The Epic History of the Founding of the U.S. Navy
Ian W. Toll
W.W. Norton & Company
The US Ambassador to the Central Africa Republic excitedly posted on the Fender Discussion Page, www.fenderforum.com , about this book, which had been given to him by a retired Royal Navy officer. Thanks, DiploStrat, for turning me on to this one.
There are lessons that we should learn from this narrative, as there are in every era of history. For one thing, Britain was a superpower – Britania Rules the waves and all that – and was quite arrogant in regard to it’s treatment of the ships and sailors of other nations, particularly the United States, “pressing” sailors into the Royal Navy, i.e. kidnapping them, whenever it suited. What’s the use of being a superpower if you can’t throw your weight around, right? Well It turns out that a smallish country at the edge of the known universe can become a royal PIA to a superpower without having to come anywhere near matching that superpower’s military might. The US managed to annoy Britain to exhaustion, for a second time, in the war of 1812.
Then there is the opposition of the Republicans (Democrats) in the US to wasting money on such a superfluous thing as a navy. American commercial shipping was growing by leaps and bounds and had no protection against pirates, privateers or arrogant naval officers. Congress finally agreed to build six frigates in 1794 after the Tripoli reneged on the protection agreement that the US had bought from them, pillaged an American ship and held it’s crew for ransom. Colonel Khaddaffi’s predecessor in Tripoli didn’t get his comeuppance until 1805, though, what with cost overruns, schedule delays, change orders, budget cuts and a small undeclared war with France.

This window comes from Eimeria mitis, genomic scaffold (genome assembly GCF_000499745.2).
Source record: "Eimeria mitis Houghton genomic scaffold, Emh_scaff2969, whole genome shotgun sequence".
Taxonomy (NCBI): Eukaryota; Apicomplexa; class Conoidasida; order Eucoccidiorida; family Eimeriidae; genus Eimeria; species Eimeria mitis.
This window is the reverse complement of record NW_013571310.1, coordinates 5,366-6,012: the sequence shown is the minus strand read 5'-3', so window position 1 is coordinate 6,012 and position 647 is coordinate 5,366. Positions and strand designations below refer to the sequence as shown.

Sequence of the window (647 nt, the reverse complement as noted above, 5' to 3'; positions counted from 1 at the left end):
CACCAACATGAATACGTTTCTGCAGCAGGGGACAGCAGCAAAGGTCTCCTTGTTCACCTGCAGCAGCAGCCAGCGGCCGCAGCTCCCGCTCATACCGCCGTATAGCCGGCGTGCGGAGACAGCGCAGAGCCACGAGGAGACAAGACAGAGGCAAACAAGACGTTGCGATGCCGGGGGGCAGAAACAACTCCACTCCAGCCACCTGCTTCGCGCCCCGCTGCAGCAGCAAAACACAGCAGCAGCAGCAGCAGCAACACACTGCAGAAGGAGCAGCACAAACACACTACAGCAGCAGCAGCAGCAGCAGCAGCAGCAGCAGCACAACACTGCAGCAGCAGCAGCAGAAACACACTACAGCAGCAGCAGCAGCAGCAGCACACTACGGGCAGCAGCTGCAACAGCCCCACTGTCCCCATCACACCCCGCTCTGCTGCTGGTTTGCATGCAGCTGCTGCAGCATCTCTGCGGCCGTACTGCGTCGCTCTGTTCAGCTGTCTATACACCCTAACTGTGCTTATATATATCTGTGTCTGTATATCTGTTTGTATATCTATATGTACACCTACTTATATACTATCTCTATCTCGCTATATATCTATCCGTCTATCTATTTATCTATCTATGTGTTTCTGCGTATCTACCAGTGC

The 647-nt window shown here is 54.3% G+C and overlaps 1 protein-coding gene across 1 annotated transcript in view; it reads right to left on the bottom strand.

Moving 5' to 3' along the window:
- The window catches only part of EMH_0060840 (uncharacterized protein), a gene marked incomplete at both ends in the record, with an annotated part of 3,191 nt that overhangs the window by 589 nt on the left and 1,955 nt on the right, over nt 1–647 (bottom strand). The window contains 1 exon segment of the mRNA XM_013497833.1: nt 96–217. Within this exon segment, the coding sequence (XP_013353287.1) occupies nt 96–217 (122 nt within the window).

Considerable attention is given, in the book, to the Presidential election of 1800, which made Harry and Louise and even the Willie Horton ads look pretty tame. It was the first time we actually had to chose between candidates in 1800 and there were no rules yet. It showed.
“Six Frigates” ranges over a lot of topics, Nelson’s victories at the Nile and Trafalger, Napoleon Bonepart and his wars in Europe, the Louisiana Purchase, Theodore Roosevelt’s study habits, (Teddy wrote a book on the war of 1812, standing up, while attending law school) and Winston Churchill, who said “History will be kind to me for I intend to write it.” It is well written, as readable as a novel and (don’t tell) educational. It isn’t just ships and cannons and whatnot, although buckles are swashed aplenty.